God was delighted with Solomon's response. He said to him, ‘Because you have asked for this and haven’t grasped after a long life, or riches, or the doom of your enemies, but you have asked for the ability to lead and govern well, I’ll give you what you’ve asked for – I’m giving you a wise and mature heart. There’s never been one like you before; and there’ll be no one after. As a bonus, I’m giving you both the wealth and glory you didn’t ask for – I’ll also give you a long life’ (vv.10–14, MSG).

Jesus said, ‘Seek first his [your heavenly Father’s] kingdom and his righteousness, and all these things will be given to you as well’ (Matthew 6:33). In effect, by praying for wisdom, Solomon was seeking first the kingdom of God. God said to him that as a result, all the other things would be his as well.

The offer of wisdom does not just apply to Solomon. James writes, ‘If any of you lacks wisdom, you should ask God, who gives generously to all without finding fault, and it will be given to you’ (James 1:5).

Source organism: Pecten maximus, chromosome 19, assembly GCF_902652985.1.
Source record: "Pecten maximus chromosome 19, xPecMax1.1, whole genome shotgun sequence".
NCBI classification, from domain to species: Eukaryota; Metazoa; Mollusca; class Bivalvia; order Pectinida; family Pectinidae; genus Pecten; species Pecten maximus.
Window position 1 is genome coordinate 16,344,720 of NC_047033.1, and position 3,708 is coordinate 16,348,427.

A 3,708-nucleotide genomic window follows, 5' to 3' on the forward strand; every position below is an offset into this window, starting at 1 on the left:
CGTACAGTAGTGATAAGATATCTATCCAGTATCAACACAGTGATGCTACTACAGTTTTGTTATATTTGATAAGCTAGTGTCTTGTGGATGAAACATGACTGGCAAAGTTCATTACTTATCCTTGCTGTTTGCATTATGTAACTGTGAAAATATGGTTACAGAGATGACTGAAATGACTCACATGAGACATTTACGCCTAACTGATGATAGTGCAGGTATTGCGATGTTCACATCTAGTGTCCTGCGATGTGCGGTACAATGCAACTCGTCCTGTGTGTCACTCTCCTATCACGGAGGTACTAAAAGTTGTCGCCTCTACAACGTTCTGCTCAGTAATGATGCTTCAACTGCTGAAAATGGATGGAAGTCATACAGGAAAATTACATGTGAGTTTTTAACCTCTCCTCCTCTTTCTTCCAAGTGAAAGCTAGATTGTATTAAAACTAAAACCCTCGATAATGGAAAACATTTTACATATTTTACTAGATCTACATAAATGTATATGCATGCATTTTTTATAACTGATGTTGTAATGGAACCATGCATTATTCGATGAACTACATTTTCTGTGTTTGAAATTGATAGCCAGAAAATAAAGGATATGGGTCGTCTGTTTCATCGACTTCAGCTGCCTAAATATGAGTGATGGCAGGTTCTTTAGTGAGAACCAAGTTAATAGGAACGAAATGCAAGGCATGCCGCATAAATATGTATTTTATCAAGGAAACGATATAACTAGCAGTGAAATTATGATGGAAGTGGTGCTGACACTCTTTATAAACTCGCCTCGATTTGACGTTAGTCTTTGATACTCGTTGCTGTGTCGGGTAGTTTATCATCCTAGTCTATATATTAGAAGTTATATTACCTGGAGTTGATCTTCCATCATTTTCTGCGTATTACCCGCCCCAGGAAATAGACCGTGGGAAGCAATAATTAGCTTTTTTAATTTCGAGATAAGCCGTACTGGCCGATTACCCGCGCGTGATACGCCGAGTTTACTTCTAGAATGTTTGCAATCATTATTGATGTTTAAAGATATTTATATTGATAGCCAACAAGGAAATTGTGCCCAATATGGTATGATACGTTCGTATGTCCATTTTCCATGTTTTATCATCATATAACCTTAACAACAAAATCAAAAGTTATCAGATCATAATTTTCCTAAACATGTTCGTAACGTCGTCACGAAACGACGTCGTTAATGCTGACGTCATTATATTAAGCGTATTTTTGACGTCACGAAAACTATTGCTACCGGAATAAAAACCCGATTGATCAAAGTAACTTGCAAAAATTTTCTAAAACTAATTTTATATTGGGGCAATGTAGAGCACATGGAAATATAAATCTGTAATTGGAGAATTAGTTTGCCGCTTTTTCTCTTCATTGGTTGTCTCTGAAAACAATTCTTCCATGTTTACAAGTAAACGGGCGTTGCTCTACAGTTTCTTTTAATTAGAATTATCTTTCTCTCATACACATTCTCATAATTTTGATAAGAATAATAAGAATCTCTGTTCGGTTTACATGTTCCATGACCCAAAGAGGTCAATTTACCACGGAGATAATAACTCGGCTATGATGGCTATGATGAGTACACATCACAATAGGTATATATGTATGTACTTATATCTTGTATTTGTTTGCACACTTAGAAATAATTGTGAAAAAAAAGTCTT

Lord, I need your wisdom. Please give me a wise and discerning heart in every situation I face. Lord, I pray for the wisdom that comes from heaven and is first of all pure, peace-loving, considerate, submissive, full of mercy and good fruit, impartial and sincere (3:17).

Pippa Adds

Proverbs 15:3

‘The eyes of the Lord are everywhere, keeping watch on the wicked and the good.’

Whether you think you are good or bad, God is watching you… Is that comforting or not?

Verse of the Day

‘Kind words heal and help’ (Proverbs 15:4, MSG).


St John Chrysostom, quoted in Leonard Ravenhill, Why Revival Tarries (Minneapolis: Bethany Fellowship, 1959), p.156

John Stott, Through the Bible, Through the Year, (Candle Books, 2006), p.330

Unless otherwise stated, Scripture quotations taken from the Holy Bible, New International Version Anglicised, Copyright © 1979, 1984, 2011 Biblica, formerly International Bible Society. Used by permission of Hodder & Stoughton Publishers, an Hachette UK company. All rights reserved. ‘NIV’ is a registered trademark of Biblica. UK trademark number 1448790.

Scripture marked (MSG) taken from The Message. Copyright © 1993, 1994, 1995, 1996, 2000, 2001, 2002. Used by permission of NavPress Publishing Group.